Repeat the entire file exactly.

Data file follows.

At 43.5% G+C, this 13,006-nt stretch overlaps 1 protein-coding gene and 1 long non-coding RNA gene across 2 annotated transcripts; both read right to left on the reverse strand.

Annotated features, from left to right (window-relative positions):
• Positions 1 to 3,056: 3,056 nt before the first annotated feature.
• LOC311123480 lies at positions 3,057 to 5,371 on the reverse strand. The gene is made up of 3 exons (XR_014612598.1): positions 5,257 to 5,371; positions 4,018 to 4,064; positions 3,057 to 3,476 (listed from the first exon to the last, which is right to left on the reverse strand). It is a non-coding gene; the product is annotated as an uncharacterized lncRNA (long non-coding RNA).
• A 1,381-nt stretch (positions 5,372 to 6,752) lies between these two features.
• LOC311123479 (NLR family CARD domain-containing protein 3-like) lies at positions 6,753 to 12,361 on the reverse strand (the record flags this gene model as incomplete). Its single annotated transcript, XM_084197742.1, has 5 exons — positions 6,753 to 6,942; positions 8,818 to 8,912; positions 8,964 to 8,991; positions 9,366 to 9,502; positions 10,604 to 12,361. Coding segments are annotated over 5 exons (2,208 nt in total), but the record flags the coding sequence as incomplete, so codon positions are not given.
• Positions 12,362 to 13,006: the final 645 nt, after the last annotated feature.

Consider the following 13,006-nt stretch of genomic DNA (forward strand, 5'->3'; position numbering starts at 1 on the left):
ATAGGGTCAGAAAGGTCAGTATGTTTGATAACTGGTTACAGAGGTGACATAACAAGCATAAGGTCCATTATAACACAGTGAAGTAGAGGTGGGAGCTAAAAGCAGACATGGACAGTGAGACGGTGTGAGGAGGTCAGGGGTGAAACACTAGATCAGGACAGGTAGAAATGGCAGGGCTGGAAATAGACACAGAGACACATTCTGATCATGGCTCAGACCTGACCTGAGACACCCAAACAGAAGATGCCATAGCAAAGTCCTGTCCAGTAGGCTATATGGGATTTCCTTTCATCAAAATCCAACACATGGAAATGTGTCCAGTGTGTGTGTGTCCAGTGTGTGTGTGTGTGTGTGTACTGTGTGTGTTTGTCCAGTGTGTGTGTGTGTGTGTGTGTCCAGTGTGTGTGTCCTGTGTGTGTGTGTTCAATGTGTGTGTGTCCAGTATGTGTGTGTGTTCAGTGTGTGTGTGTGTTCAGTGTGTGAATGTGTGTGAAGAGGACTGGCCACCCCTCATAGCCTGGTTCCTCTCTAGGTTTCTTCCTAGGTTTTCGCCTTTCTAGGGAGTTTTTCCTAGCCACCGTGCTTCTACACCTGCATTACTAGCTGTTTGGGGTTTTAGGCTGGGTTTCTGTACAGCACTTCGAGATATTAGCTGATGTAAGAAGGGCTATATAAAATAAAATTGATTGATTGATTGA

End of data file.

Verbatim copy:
At 43.5% G+C, this 13,006-nt stretch overlaps 1 protein-coding gene and 1 long non-coding RNA gene across 2 annotated transcripts; both read right to left on the reverse strand.

Annotated features, from left to right (window-relative positions):
• Positions 1 to 3,056: 3,056 nt before the first annotated feature.
• LOC311123480 lies at positions 3,057 to 5,371 on the reverse strand. The gene is made up of 3 exons (XR_014612598.1): positions 5,257 to 5,371; positions 4,018 to 4,064; positions 3,057 to 3,476 (listed from the first exon to the last, which is right to left on the reverse strand). It is a non-coding gene; the product is annotated as an uncharacterized lncRNA (long non-coding RNA).
• A 1,381-nt stretch (positions 5,372 to 6,752) lies between these two features.
• LOC311123479 (NLR family CARD domain-containing protein 3-like) lies at positions 6,753 to 12,361 on the reverse strand (the record flags this gene model as incomplete). Its single annotated transcript, XM_084197742.1, has 5 exons — positions 6,753 to 6,942; positions 8,818 to 8,912; positions 8,964 to 8,991; positions 9,366 to 9,502; positions 10,604 to 12,361. Coding segments are annotated over 5 exons (2,208 nt in total), but the record flags the coding sequence as incomplete, so codon positions are not given.
• Positions 12,362 to 13,006: the final 645 nt, after the last annotated feature.

Consider the following 13,006-nt stretch of genomic DNA (forward strand, 5'->3'; position numbering starts at 1 on the left):
ATAGGGTCAGAAAGGTCAGTATGTTTGATAACTGGTTACAGAGGTGACATAACAAGCATAAGGTCCATTATAACACAGTGAAGTAGAGGTGGGAGCTAAAAGCAGACATGGACAGTGAGACGGTGTGAGGAGGTCAGGGGTGAAACACTAGATCAGGACAGGTAGAAATGGCAGGGCTGGAAATAGACACAGAGACACATTCTGATCATGGCTCAGACCTGACCTGAGACACCCAAACAGAAGATGCCATAGCAAAGTCCTGTCCAGTAGGCTATATGGGATTTCCTTTCATCAAAATCCAACACATGGAAATGTGTCCAGTGTGTGTGTGTCCAGTGTGTGTGTGTGTGTGTGTACTGTGTGTGTTTGTCCAGTGTGTGTGTGTGTGTGTGTGTCCAGTGTGTGTGTCCTGTGTGTGTGTGTTCAATGTGTGTGTGTCCAGTATGTGTGTGTGTTCAGTGTGTGTGTGTGTTCAGTGTGTGAATGTGTGTGAAGAGGACTGGCCACCCCTCATAGCCTGGTTCCTCTCTAGGTTTCTTCCTAGGTTTTCGCCTTTCTAGGGAGTTTTTCCTAGCCACCGTGCTTCTACACCTGCATTACTAGCTGTTTGGGGTTTTAGGCTGGGTTTCTGTACAGCACTTCGAGATATTAGCTGATGTAAGAAGGGCTATATAAAATAAAATTGATTGATTGATTGA